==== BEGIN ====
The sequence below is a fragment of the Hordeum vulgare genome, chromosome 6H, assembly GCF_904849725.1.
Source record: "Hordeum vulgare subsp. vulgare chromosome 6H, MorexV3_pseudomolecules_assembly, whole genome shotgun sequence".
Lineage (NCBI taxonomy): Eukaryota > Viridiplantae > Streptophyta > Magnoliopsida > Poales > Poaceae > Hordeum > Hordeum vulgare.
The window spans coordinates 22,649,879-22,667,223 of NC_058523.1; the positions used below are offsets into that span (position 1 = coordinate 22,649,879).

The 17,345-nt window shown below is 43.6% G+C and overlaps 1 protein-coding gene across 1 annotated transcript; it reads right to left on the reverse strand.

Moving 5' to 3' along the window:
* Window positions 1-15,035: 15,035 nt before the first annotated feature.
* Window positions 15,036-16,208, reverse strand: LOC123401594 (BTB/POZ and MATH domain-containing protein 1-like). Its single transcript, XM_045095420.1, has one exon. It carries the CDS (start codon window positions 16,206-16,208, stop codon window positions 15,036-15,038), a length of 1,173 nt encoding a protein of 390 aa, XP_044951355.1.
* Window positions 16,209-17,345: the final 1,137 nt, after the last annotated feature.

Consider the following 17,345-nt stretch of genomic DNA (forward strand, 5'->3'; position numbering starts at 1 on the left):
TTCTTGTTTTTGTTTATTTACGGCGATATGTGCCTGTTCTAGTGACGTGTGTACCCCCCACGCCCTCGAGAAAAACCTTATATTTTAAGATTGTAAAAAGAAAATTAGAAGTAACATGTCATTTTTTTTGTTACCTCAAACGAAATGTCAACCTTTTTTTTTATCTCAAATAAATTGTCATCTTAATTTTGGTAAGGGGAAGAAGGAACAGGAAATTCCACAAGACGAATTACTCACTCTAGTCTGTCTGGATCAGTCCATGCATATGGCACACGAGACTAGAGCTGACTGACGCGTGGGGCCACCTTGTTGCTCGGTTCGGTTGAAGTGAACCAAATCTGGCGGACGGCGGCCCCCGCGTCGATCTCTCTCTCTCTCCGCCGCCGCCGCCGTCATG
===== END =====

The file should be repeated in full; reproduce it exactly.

The sequence below is a fragment of the Hordeum vulgare genome, chromosome 6H, assembly GCF_904849725.1.
Source record: "Hordeum vulgare subsp. vulgare chromosome 6H, MorexV3_pseudomolecules_assembly, whole genome shotgun sequence".
Lineage (NCBI taxonomy): Eukaryota > Viridiplantae > Streptophyta > Magnoliopsida > Poales > Poaceae > Hordeum > Hordeum vulgare.
The window spans coordinates 22,649,879-22,667,223 of NC_058523.1; the positions used below are offsets into that span (position 1 = coordinate 22,649,879).

The 17,345-nt window shown below is 43.6% G+C and overlaps 1 protein-coding gene across 1 annotated transcript; it reads right to left on the reverse strand.

Moving 5' to 3' along the window:
* Window positions 1-15,035: 15,035 nt before the first annotated feature.
* Window positions 15,036-16,208, reverse strand: LOC123401594 (BTB/POZ and MATH domain-containing protein 1-like). Its single transcript, XM_045095420.1, has one exon. It carries the CDS (start codon window positions 16,206-16,208, stop codon window positions 15,036-15,038), a length of 1,173 nt encoding a protein of 390 aa, XP_044951355.1.
* Window positions 16,209-17,345: the final 1,137 nt, after the last annotated feature.

Consider the following 17,345-nt stretch of genomic DNA (forward strand, 5'->3'; position numbering starts at 1 on the left):
TTCTTGTTTTTGTTTATTTACGGCGATATGTGCCTGTTCTAGTGACGTGTGTACCCCCCACGCCCTCGAGAAAAACCTTATATTTTAAGATTGTAAAAAGAAAATTAGAAGTAACATGTCATTTTTTTTGTTACCTCAAACGAAATGTCAACCTTTTTTTTTATCTCAAATAAATTGTCATCTTAATTTTGGTAAGGGGAAGAAGGAACAGGAAATTCCACAAGACGAATTACTCACTCTAGTCTGTCTGGATCAGTCCATGCATATGGCACACGAGACTAGAGCTGACTGACGCGTGGGGCCACCTTGTTGCTCGGTTCGGTTGAAGTGAACCAAATCTGGCGGACGGCGGCCCCCGCGTCGATCTCTCTCTCTCTCCGCCGCCGCCGCCGTCATG